Well, wouldn’t it be nice if we could do it all? But instead, since we know we can’t, let’s consider the value of finding the right people to contribute to our business to help it grow. If you’re new here or you have been listening from the beginning, Now, through countless conversations with other like-minded entrepreneurs and doing this myself, I have pulled together the top three questions to consider when expanding your team.
What support does your business need?
In order for you to successfully connect with the right individuals or businesses, you must first determine the complete scope of the role necessary to support your business. Often this really looks like finding the support for your business in the future, the future version of your business, what your business is going to look like next year instead of what it looks like right now. This will include recognizing the skills, time, and resources that will be required for the role to make a positive impact on your business to get you to that next stage of your business.
Can this role help you grow your bottom line?
It’s important to consider what impact this role will have on your bottom line. This will help you budget for the team member that you are bringing on and anticipate the return on investment. Basically, did you get what you paid for and or of course, I like to think about it sometimes as well as what part that they will serve in my customer journey. I also like to consider how this will allow me to buy back my time so that I’m delegating tasks that either does not fill my cup or align with my hourly rate, which we discussed back in Episode 11. Plan your finances with intention, but leave room for magic.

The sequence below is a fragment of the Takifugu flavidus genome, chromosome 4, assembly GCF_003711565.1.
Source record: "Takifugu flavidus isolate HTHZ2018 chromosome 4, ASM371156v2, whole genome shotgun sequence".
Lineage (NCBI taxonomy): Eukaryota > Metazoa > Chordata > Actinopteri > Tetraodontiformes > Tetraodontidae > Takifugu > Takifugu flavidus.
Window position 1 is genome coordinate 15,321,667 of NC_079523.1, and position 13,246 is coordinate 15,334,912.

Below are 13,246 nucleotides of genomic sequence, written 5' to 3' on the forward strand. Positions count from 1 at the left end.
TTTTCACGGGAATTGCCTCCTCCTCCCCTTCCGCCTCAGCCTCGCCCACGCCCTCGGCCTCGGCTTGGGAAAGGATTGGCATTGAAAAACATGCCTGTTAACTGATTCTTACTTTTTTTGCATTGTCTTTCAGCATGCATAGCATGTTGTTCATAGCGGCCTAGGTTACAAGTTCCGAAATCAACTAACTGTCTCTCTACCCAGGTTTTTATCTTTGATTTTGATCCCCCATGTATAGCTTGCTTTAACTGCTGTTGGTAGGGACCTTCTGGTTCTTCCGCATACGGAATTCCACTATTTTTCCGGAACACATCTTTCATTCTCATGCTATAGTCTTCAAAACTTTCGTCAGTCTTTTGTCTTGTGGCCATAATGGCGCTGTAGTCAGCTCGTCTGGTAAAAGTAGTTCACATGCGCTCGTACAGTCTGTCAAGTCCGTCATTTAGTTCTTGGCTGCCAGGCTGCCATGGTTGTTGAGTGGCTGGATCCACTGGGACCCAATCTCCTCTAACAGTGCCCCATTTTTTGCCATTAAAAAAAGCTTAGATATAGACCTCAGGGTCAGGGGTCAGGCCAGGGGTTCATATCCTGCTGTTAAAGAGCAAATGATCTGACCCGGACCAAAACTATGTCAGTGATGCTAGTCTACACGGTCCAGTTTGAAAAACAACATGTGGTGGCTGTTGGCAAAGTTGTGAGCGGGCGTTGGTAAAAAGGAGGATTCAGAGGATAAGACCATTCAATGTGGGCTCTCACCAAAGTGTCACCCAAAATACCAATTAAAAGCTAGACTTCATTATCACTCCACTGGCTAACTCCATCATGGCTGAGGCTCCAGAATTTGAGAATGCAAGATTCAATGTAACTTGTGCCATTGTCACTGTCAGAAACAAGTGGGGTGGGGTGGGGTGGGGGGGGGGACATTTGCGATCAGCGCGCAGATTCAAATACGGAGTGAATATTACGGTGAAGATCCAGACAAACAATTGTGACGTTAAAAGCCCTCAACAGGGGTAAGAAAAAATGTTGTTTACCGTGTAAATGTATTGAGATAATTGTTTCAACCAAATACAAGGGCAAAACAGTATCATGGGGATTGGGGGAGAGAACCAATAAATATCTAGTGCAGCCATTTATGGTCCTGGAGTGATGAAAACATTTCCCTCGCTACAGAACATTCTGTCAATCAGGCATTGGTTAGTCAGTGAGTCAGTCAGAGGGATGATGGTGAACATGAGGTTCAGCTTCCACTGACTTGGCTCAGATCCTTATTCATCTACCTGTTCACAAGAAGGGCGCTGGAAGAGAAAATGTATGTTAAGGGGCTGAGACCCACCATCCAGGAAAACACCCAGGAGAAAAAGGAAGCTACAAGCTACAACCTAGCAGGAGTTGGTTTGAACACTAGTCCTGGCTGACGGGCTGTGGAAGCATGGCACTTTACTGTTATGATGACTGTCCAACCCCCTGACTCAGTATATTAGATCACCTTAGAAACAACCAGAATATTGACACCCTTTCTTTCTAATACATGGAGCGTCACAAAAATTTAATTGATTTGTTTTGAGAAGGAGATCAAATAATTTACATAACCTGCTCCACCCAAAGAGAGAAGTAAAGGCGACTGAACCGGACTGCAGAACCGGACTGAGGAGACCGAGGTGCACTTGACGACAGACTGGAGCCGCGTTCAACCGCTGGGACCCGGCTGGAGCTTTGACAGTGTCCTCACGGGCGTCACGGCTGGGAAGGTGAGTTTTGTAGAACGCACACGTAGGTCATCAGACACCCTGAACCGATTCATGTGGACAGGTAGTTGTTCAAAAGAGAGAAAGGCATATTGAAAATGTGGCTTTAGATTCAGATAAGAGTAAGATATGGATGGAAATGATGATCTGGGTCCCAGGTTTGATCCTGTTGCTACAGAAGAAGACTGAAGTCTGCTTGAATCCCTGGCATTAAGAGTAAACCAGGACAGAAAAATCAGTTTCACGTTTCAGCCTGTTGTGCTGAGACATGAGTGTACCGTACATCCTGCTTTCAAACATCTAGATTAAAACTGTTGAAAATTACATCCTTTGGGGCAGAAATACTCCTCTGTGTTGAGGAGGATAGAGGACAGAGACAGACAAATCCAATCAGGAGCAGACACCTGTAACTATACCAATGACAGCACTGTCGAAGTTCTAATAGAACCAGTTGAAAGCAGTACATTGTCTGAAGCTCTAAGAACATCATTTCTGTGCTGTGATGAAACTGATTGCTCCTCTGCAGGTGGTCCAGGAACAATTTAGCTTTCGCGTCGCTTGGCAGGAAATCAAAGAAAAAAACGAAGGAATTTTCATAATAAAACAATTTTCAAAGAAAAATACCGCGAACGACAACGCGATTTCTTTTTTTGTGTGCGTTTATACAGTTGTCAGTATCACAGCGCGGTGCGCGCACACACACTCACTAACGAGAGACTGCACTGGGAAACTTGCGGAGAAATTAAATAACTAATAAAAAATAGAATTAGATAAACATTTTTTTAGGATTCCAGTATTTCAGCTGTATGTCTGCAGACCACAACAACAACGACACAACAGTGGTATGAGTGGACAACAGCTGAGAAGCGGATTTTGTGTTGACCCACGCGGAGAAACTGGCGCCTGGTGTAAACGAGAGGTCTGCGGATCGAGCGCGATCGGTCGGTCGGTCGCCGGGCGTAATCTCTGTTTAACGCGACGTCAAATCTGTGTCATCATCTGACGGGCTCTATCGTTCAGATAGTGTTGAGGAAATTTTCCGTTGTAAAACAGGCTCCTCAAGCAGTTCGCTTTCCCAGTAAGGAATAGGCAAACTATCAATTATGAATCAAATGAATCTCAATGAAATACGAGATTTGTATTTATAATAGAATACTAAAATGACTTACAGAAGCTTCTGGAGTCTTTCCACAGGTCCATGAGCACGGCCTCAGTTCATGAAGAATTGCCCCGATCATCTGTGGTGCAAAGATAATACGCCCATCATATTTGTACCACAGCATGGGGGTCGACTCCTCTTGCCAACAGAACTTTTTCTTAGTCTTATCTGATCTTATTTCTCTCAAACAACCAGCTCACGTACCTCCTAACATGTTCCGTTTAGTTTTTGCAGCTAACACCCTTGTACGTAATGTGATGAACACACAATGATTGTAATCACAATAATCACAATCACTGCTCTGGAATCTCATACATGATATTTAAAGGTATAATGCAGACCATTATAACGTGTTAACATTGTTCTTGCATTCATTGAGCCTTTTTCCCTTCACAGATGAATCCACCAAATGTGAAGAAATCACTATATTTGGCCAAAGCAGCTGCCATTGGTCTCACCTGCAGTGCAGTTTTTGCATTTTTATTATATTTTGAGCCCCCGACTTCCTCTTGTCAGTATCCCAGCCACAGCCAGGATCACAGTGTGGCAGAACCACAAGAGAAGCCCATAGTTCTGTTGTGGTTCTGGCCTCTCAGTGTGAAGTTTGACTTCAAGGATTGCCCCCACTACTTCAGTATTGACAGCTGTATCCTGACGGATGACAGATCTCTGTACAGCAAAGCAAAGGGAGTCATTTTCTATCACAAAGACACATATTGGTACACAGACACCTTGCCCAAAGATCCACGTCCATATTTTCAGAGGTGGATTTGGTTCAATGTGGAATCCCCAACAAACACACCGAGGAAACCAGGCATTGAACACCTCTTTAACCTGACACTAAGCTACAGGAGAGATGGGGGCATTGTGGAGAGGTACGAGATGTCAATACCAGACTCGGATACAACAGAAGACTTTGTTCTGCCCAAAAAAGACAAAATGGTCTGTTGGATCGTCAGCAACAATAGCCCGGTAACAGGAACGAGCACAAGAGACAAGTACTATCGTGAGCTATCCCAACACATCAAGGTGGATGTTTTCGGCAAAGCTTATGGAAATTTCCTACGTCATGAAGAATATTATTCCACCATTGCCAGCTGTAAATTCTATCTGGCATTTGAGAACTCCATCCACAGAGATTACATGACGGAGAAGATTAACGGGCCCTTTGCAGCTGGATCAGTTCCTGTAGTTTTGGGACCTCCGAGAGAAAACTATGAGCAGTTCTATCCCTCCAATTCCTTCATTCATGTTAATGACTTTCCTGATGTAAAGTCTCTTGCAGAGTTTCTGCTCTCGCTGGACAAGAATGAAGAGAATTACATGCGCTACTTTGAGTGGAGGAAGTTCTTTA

Do they complement your existing business?
Hire someone who not only complements your business values but someone who possesses a skill that your business is lacking so that they can help your business grow in the way that you quite literally could not before answering these questions, will not only help you determine the right time to expand your team but help you document the role and establish expectations from the start.
The next step will be identifying if this new team member will be an employee or an independent contractor.
The classification of a worker as an employee or an independent contractor will determine whether you, as the employer are responsible for withholding and paying payroll taxes and of course, are subject to many state and federal laws. The worker’s classification is based mainly on whether or not you have the right to direct or control their work. The IRS has a largely subjective 20-factor analysis you can use to assist you in making the determination. And don’t worry, I am not going to just leave you with that. I will walk you through the main drivers that will shed some light on the classification.
If this still isn’t making it clear, then it may be time to dive deeper. The four main factors to consider:
- Will you be directing their hours?
- Will you be there only “customer”?
- Do you want to incorporate them into your daily business?
- Do you want your clients to see them as a representative of your business?
If you’ve answered yes to all of these questions, then you are leaning toward an employee. If you answered no, then you are leaning toward an independent contractor. A fundamental aspect for you to identify prior to expanding your team is how to protect and manage the expectations for the new team member and yourself. You have found the right person and you have classified them properly. If you need more information, of course. Tune in to episode 27, “Are they an employee or an independent contractor?” As an employee or independent contractor, it can get a little bit complicated.